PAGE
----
The Kansas Star Casino has exceeded expectations, Boyd Gaming executives say.
And their Las Vegas-based company plans to pretty much leave it alone when Boyd’s purchase of Peninsula Gaming, the Kansas Star’s management company, becomes final in December.
“If it’s not broke, don’t fix it,” said Brian Larson, Boyd Gaming executive vice president, general counsel and secretary, who also leads the company’s development efforts.
“Generally speaking, we don’t go in and make wholesale changes. The fact is, this is just a well-run organization in our minds. Culturally and philosophically, we feel like we’re aligned with Peninsula, and they run extremely high margins, some of the best in the gaming industry,” Larson said during a visit to the Kansas Star last week.
Boyd’s $1.45 billion purchase of Peninsula’s five casinos, including the Kansas Star, was announced in May. The deal is expected to close in December, about the same time the Kansas Star’s permanent casino opens.
Larson said Boyd plans no changes in the casino’s management team, its plans for future development, its scholarship program or anything else stipulated in Peninsula’s contract with the state.
“In our view, the contract is the contract and we intend to abide by it,” Larson said.
Larson said the Kansas Star’s temporary operation inside its arena facility has been better than they had expected. Through August, the Kansas Star had generated $129.5 million in gambling revenue since it opened in mid-December, 2011, far more than analysts had anticipated.
And the new permanent facility, which Boyd officials toured this week, “looks fantastic,” Larson said.
The state of Kansas owns and operates the gaming at the Kansas Star, which was built and is managed by Peninsula under a contract with the state. Boyd will assume the contract with the purchase of Peninsula.
Larson said he expects background checks into Boyd Gaming by the Kansas Racing and Gaming Commission to go smoothly. Boyd owns 17 casinos in six states. Its key employees have been licensed in multiple jurisdictions and been through the approval process many times, he said.
Boyd also has a long history of regulatory compliance, he said.
“We do everything we can to comply with the law in every jurisdiction,” Larson said. “When we do make a mistake — and believe me, everybody makes a mistake at some point — we self-report. We take it extremely seriously.”
Las Vegas history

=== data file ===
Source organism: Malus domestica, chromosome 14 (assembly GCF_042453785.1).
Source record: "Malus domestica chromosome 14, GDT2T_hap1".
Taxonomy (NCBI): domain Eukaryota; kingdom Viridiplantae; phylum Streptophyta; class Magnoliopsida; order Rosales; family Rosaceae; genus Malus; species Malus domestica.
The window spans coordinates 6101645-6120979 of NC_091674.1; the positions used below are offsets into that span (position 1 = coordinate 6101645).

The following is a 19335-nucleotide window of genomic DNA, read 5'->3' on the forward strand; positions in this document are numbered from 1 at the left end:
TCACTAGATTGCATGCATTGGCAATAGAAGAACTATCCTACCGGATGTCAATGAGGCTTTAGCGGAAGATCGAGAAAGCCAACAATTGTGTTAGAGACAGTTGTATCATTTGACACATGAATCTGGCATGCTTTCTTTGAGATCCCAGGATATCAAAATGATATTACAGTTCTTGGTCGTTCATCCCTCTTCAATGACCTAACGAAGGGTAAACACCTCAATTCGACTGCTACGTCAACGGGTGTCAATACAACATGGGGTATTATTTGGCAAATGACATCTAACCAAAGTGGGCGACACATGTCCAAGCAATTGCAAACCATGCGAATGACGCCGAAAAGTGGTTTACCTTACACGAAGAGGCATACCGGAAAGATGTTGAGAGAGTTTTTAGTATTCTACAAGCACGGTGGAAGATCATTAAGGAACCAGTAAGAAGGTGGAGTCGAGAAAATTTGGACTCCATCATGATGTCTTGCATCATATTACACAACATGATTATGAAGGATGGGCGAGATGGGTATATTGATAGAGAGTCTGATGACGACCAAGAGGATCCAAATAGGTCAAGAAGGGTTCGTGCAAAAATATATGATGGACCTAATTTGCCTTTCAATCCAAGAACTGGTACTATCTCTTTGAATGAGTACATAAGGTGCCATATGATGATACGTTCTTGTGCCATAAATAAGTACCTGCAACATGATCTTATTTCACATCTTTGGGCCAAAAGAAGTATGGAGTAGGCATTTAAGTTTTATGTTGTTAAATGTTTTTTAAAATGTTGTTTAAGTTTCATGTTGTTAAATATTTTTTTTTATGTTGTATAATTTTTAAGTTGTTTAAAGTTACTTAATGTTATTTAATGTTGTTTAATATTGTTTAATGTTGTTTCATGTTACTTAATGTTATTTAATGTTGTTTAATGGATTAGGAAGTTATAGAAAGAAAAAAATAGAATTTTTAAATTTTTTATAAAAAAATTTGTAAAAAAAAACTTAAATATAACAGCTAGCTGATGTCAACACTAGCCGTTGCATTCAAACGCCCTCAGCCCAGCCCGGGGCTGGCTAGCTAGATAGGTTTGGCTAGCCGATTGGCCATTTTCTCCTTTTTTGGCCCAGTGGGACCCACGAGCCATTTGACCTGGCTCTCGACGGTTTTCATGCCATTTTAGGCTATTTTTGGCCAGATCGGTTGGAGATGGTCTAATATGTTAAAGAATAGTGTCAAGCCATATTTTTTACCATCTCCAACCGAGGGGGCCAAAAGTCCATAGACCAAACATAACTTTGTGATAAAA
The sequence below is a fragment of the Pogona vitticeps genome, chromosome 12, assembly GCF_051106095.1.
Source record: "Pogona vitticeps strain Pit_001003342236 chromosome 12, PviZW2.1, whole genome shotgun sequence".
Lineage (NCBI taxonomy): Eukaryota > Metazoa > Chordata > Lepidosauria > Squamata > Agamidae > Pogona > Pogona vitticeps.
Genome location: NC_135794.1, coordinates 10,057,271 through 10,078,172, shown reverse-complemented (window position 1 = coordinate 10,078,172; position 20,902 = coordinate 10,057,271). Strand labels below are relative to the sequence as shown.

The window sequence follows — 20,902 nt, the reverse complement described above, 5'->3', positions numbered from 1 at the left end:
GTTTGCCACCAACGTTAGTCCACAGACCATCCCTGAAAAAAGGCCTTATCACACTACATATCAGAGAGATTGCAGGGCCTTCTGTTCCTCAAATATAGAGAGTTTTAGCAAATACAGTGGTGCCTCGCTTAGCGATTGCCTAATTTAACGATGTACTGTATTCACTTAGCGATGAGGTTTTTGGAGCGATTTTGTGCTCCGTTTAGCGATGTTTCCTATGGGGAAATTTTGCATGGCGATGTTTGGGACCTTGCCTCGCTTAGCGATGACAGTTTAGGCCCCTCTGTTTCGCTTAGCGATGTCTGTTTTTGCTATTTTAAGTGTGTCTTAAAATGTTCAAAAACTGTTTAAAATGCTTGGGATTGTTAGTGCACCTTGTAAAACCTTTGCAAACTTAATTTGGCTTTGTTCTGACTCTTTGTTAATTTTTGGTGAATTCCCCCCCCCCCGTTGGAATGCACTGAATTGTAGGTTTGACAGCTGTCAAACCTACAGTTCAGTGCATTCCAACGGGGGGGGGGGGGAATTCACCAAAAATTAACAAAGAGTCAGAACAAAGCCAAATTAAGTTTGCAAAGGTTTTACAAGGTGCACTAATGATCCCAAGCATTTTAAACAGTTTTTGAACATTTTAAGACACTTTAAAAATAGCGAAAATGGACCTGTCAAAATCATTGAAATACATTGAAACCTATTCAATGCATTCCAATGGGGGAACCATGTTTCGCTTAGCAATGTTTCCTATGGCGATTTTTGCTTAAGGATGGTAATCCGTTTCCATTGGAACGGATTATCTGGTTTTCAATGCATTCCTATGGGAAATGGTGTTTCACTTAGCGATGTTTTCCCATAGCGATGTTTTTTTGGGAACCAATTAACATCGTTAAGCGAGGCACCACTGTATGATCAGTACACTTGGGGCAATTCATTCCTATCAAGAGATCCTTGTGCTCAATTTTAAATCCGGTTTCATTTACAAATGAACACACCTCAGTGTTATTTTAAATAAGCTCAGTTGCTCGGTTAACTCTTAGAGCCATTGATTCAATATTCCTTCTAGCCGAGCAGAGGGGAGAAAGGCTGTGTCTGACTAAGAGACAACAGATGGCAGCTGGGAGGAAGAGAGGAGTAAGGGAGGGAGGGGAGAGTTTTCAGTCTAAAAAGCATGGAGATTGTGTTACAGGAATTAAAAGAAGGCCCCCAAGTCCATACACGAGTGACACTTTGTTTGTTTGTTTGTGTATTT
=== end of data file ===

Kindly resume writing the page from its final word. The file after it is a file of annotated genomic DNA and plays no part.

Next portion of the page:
The company’s reputation for integrity was highlighted in 1984 when Nevada gaming regulators turned to Bill Boyd to clean up the storied Stardust casino after it was seized by the state. Mobsters had been caught skimming money from the Stardust in a scandal that served as the basis for the 1995 Martin Scorsese movie “Casino.”
Boyd converted what had been the last mobbed-up casino in Las Vegas into a legitimate enterprise. Larson called it a “very proud moment in our history.”
Boyd managed the Stardust for the state for a few years, then acquired it and ran it until 2006. It then imploded the Stardust to build the multibillion-dollar Echelon resort. Construction on the Echelon was suspended after a year because of the economic recession, and hasn’t resumed. The company intends to complete it, but has no specific plans for that yet, according to a Boyd spokesman.
The roots of the company date back to the early 1940s, when Sam Boyd went to Las Vegas with $80 in his pocket and started dealing penny roulette at a casino in downtown Vegas. His son, Bill Boyd, currently the company’s executive chairman, was 8.
Sam Boyd worked his way up in the business and became part-owner in several downtown Vegas casinos. He was one of the first casino operators to hire black people and women as dealers.
Sam and Bill Boyd founded Boyd Gaming in 1975 to develop and operate the California Hotel and Casino in downtown Las Vegas. Bill had been an attorney for 15 years, but he joined his father’s business to work full time at the California.
In 1979, Boyd Gaming became the first company to develop a full-scale casino resort aimed at local Vegas residents when it opened Sam’s Town along a highway southeast of the city between downtown and Henderson, Nev., where the family had owned the Eldorado Casino since 1962.
The Eldorado celebrated its 50th anniversary in July. Larson said that is the longest consistent ownership of a single casino in the U.S.
Not all Boyd casinos were successful. The company opened the Sam’s Town Casino Kansas City riverboat in 1995 but sold it to Harrah’s three years later, citing restrictive regulatory and legislative environments in a competitive market. It didn’t help that the Missouri Supreme Court ruled a year after it opened that a constitutional amendment approved by voters in 1994 required riverboats to be on the river, not anchored in artificial basins, to conduct gambling.
‘The right time’
David G. Schwartz, director of the University of Nevada Las Vegas Center for Gaming Research, said Boyd Gaming has a good reputation and is a family-oriented company, which could benefit Kansas.
“They’re a national operator and they have pretty broad reach, so that could be good,” he said.
Boyd was looking to expand its regional casino operations when it hooked up with Iowa-based Peninsula Gaming. The deal will put Boyd, which owns casinos in New Jersey, Mississippi, Illinois, Indiana and Louisiana as well as Nevada, into the Kansas and Iowa markets for the first time.
Larson said the purchase grew out of discussions between executives of the two companies.
“When they approached us with the idea, it seemed like the right buyer at the right time,” said Jonathan Swain, Peninsula’s chief operating officer. “It wasn’t something we were aggressively looking for. Everyone’s life was at a certain point where this was a good thing for us.”
Boyd, he said, has looked at Peninsula’s plans for the Kansas Star and likes what it sees.
“They’ve signed off on them, and we’re moving forward,” Swain said.